Later, Gator

I’m watching the rain pour outside the sliding glass door to the patio. Streaming from the roof onto a large blue umbrella, saturating the seat cushions and splattering the cement.

Lawns look like fluorescent green carpets in Diamondhead, Mississippi. An airbnb has been our home most of September after being deployed for hurricane Ida. I love the eclectic foliage. Live oak trees next to towering pines. Pink knock-out rose bushes circling the trunk of an elegant palm tree. Sweet potato vines crawling under cactii and holly bushes.

Home away from home!

A few more days of hurricane recovery work and we’ll get to go home. The first week we drove into New Orleans we saw hundreds of utility trucks lined up on streets with workers untangling power lines and replacing damaged poles. Cars piled into the only gas station we could find forming lines out both entrances. Anxious people filled three and four large gas cans. A large gas tanker pulled into the station blaring his horn at patrons to get out of his way. I hurried out of the store feeling the tension and stress of this struggling city’s residents. I just started praying out loud!

“Oh, Father! Help these people. Help them get what they need! I pray peace and calm over all of these distressed people, Father!

Karla told me she knew God was protecting her when a monstrous 100-year old oak tree crashed into the opposite end of the house she took cover in.

“It looks like God cupped it in His hands and moved it right over for you!”

Her face lit up.

“Wow! That’s exactly what I had envisioned!

We stood next to the torn up sidewalk and massive exposed roots. I was touched by her peace in spite of the harrowing experience she’d just been through.

Each homeowner shared stories of evacuation or loss during the storm. Some rode out the hurricane and recounted their experience. Many were without power and water for a week or two.

While my husband worked, I listened. People struggling with job loss, divorce, sickness – a variety of life’s issues on top of just having been through a hurricane.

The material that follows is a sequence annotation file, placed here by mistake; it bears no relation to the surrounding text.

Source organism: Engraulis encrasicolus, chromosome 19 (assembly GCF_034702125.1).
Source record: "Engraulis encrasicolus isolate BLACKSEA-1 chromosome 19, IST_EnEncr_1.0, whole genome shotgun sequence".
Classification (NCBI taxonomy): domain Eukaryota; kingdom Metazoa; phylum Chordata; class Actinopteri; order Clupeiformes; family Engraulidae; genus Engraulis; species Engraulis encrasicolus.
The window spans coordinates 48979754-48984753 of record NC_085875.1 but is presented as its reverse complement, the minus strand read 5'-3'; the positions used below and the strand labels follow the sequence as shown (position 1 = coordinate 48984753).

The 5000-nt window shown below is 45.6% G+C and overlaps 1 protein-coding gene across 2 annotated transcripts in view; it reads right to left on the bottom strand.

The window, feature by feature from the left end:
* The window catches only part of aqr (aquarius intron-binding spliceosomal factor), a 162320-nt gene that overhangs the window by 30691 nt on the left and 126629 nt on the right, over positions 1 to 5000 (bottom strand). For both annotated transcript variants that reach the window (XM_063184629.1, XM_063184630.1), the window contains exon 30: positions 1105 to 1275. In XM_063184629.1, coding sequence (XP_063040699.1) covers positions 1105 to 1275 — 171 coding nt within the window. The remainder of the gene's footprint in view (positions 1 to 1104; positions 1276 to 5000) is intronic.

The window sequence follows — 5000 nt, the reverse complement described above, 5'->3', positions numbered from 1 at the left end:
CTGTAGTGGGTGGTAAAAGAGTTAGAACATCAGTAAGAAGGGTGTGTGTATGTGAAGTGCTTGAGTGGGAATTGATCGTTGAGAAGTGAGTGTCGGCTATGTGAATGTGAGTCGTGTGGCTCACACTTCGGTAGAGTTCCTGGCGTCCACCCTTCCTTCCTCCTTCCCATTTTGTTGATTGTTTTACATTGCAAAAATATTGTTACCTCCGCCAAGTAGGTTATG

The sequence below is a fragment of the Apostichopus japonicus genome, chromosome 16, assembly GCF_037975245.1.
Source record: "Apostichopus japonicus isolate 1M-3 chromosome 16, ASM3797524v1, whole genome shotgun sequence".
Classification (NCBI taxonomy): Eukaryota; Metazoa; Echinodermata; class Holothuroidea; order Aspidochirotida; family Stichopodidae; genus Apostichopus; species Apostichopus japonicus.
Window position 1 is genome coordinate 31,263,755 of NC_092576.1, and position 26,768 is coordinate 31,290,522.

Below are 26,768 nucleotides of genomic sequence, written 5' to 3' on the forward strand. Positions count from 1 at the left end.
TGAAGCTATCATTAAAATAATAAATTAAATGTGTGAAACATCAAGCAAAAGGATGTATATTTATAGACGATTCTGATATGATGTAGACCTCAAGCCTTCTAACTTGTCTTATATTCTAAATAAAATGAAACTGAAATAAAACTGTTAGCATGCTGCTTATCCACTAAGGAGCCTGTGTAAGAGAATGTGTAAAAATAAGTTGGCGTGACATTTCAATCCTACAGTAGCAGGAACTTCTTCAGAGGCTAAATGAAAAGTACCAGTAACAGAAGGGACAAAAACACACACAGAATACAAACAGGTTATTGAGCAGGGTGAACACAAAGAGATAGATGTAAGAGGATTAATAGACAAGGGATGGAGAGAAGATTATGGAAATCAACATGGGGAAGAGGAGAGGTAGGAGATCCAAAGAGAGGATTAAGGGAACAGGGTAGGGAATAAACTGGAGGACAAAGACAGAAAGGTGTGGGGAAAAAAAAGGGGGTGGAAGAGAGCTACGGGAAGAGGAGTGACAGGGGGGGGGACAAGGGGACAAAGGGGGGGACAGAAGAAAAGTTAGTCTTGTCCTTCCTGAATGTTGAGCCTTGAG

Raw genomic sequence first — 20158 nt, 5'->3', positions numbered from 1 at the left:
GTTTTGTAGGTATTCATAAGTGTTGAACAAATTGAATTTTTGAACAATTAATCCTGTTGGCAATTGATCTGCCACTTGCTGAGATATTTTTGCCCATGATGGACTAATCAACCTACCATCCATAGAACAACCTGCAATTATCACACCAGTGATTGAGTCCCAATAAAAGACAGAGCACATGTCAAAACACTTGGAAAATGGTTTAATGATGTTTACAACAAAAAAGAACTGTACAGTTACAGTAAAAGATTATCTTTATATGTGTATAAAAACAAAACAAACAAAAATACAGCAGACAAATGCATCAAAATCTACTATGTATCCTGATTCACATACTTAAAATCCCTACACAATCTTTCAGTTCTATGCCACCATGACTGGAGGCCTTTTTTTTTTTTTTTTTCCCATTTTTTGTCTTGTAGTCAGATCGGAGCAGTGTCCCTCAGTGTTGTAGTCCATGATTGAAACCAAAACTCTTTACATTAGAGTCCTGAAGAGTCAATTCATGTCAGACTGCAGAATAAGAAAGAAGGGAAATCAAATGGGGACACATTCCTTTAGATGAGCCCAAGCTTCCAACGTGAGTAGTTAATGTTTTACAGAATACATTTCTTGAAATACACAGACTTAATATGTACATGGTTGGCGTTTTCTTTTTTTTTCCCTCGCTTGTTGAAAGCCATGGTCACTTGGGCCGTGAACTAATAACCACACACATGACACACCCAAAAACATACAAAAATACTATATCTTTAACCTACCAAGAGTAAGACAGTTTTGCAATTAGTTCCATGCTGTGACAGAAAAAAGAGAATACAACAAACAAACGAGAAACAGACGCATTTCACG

People come in and out of our lives. I thought so much about the importance of cherishing the relationships I have, being intentional about family and friendships. And not forgetting those whom have made a personal impact along this journey we call life.

One afternoon I decided to relax with a facial at a local salon. When I pulled up the salon owner rushed to my truck.

“Im so sorry! I never do this! I work all the time!”

Her daughter just called and her mom was in the hospital. Her elderly mother didn’t want to evacuate and the heat became too much for her.

When I asked if I could pray for her she said, “Please!”, and grabbed both my hands.

“God is my center. He sent me you today.”

As I drove back I thanked Him for using me to bring encouragement to her. There was something more important than me getting a facial. It was showing kindness and compassion.

We’re all given opportunities to smile at a stranger, give a word of encouragement, or help someone. Send a card, give a simple gift, make a meal.

We have those thoughts of doing good, but how often do we act on them?

It’s easy to use the word ‘busy’. Focus on ourselves, our calendar, our concerns.

I want to be more intentional about this.

Being around strangers in need have helped me refocus on what really matters.

Relationships. Or those who cross your paths each day.

When your loved one calls, answer. No matter what you’re doing. Answer. Talk to them. Listen to their voice.

Don’t miss those moments. All that truly matters are people.

The Lazy Gator restaurant, Diamondhead, Mississippi

Sure glad we didn’t run into any alligators while we’ve been down here.:)


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